The usual explanation provided in the modern age for the so-called polytheistic religions and mythologies is that gods were invented in primitive cultures in order to explain and personalize natural forces and creatures, such as fire, water, thunder, vegetation and the animal kingdom, or that they are in fact psychological allegories used to represent the powers of the mind and of the subconscious. Deities and spirits are symbols used to create shared frames of meaning in the language of Symbolic Interaction Theory. Even educated followers of polytheistic religions tend to rationalize them in the language of twentieth century science and psycho-analysis (Freudian or Jungian). Newer disciplines such as parapsychology and sophrology however provide a different perspective on the origin and essence of the religious phenomenon or ‘tropism’.


In general the scientific vision that has emerged gradually in the decades following the development of relativistic and quantum theories reveals that the universe is far more complex and mysterious than what our senses and experimental methods perceive or can even imagine.


To use a common image, we are only skimming the surface of an unfathomable ocean of existence and life. In the astronomical context this fact is made manifest by the discovery that visible matter and energy represent only about 4% of the “substance” of the cosmos while the remaining 96% is so far undefined and imperceptible except through deduction from current interpretations of the General Theory of Relativity (GRT). One consequence of the uncertainty principle is that empty space is far from empty. It could instead be called Aether or Akash as an allusion to the ancient cosmologies.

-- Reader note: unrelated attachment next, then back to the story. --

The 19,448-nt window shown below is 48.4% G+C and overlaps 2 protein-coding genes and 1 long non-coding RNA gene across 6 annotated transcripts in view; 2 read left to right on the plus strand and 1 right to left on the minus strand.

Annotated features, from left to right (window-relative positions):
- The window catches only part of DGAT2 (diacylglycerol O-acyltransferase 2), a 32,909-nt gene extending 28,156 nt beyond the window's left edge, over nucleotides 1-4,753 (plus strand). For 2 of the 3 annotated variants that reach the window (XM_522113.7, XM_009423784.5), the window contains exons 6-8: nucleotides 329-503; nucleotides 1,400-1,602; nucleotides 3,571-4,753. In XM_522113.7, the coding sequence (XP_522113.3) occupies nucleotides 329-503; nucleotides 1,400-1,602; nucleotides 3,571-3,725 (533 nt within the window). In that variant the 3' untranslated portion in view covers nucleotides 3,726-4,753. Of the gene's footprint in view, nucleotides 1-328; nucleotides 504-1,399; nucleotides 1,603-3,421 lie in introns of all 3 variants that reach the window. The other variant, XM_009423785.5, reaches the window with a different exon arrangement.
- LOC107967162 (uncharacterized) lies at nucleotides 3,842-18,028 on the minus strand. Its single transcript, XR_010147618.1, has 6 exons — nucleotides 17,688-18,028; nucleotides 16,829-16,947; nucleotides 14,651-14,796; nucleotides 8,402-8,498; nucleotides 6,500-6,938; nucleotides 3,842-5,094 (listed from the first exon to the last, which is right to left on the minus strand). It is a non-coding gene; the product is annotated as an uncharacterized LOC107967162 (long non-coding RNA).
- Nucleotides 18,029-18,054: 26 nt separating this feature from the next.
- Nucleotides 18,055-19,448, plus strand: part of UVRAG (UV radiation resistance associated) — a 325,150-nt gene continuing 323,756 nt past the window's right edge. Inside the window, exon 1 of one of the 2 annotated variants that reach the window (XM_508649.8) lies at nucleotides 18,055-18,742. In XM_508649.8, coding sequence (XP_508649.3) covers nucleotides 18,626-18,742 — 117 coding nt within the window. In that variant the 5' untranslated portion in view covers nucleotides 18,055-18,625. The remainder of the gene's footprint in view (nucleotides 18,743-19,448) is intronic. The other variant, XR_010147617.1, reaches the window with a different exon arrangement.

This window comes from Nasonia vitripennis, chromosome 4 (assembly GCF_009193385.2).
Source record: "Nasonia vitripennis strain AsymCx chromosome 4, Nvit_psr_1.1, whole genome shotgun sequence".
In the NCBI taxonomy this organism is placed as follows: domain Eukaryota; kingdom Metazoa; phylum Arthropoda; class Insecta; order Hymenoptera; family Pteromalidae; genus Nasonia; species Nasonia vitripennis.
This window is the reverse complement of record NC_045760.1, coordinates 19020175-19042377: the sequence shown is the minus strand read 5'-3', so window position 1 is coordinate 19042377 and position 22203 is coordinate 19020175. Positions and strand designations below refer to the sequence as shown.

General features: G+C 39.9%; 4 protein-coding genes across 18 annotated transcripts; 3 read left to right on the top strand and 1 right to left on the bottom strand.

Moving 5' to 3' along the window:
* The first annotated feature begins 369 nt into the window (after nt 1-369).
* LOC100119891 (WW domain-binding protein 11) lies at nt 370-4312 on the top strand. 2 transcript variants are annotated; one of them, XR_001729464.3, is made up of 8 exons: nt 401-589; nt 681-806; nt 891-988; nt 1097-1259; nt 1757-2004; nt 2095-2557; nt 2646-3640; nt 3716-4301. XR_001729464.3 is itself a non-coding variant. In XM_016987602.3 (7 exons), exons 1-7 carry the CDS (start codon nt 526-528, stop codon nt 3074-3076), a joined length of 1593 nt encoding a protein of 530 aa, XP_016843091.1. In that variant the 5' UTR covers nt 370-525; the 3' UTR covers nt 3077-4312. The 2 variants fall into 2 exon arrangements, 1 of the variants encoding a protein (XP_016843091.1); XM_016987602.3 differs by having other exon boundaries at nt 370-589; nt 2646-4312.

Those current interpretations also compel us to admit that, apart from the fact that our own space-time SHOULD have eleven to twenty six dimensions, according to various prevalent physical theories (in String M-Theory “branes” exist in the 11th dimension which accounts for gravity), of which we only perceive four (including the apparent flow of time), the universe is a multi-verse in which an unknown number of bubble universes co-exist and occasionally collide or intersect. Entire universes can appear as quantum fluctuations. String Theory implies that six extra-dimensions are tightly knotted at every point in the fabric of the 4-D reality and deduces that there are 100 to the power of 500 different ways for these dimensions to be knotted, hence as many universes (Bousso & Polchanski).


The word ‘dimension’ implies di-mens which means mentally dividing space-time as when we discern two perpendicular axes on a flat surface to grasp length and breadth or when we separate the past from the future.